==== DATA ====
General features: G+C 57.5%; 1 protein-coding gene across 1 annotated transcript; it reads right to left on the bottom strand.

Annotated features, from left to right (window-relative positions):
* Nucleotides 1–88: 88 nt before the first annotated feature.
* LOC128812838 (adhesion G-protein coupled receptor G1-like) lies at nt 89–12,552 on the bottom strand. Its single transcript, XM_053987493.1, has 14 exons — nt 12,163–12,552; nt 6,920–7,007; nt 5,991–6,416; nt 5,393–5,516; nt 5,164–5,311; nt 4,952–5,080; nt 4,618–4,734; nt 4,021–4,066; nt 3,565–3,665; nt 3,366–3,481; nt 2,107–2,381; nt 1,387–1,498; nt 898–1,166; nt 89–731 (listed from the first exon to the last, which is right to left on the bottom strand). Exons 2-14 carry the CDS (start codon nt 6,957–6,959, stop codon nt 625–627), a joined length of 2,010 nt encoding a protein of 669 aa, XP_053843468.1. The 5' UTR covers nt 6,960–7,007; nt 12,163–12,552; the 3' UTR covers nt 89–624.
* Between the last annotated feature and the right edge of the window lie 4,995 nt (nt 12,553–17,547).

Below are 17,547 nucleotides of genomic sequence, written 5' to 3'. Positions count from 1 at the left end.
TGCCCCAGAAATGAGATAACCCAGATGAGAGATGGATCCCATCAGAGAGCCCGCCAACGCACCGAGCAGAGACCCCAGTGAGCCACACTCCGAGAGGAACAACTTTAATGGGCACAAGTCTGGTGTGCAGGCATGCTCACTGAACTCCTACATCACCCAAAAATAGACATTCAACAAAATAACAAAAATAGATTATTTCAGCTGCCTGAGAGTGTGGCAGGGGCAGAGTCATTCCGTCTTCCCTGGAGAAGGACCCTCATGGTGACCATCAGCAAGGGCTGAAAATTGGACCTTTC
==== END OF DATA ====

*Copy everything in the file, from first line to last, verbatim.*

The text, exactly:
General features: G+C 57.5%; 1 protein-coding gene across 1 annotated transcript; it reads right to left on the bottom strand.

Annotated features, from left to right (window-relative positions):
* Nucleotides 1–88: 88 nt before the first annotated feature.
* LOC128812838 (adhesion G-protein coupled receptor G1-like) lies at nt 89–12,552 on the bottom strand. Its single transcript, XM_053987493.1, has 14 exons — nt 12,163–12,552; nt 6,920–7,007; nt 5,991–6,416; nt 5,393–5,516; nt 5,164–5,311; nt 4,952–5,080; nt 4,618–4,734; nt 4,021–4,066; nt 3,565–3,665; nt 3,366–3,481; nt 2,107–2,381; nt 1,387–1,498; nt 898–1,166; nt 89–731 (listed from the first exon to the last, which is right to left on the bottom strand). Exons 2-14 carry the CDS (start codon nt 6,957–6,959, stop codon nt 625–627), a joined length of 2,010 nt encoding a protein of 669 aa, XP_053843468.1. The 5' UTR covers nt 6,960–7,007; nt 12,163–12,552; the 3' UTR covers nt 89–624.
* Between the last annotated feature and the right edge of the window lie 4,995 nt (nt 12,553–17,547).

Below are 17,547 nucleotides of genomic sequence, written 5' to 3'. Positions count from 1 at the left end.
TGCCCCAGAAATGAGATAACCCAGATGAGAGATGGATCCCATCAGAGAGCCCGCCAACGCACCGAGCAGAGACCCCAGTGAGCCACACTCCGAGAGGAACAACTTTAATGGGCACAAGTCTGGTGTGCAGGCATGCTCACTGAACTCCTACATCACCCAAAAATAGACATTCAACAAAATAACAAAAATAGATTATTTCAGCTGCCTGAGAGTGTGGCAGGGGCAGAGTCATTCCGTCTTCCCTGGAGAAGGACCCTCATGGTGACCATCAGCAAGGGCTGAAAATTGGACCTTTC